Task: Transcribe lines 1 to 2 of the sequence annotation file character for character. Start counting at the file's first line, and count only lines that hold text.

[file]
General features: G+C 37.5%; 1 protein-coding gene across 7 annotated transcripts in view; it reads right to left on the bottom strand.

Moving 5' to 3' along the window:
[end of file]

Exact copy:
General features: G+C 37.5%; 1 protein-coding gene across 7 annotated transcripts in view; it reads right to left on the bottom strand.

Moving 5' to 3' along the window: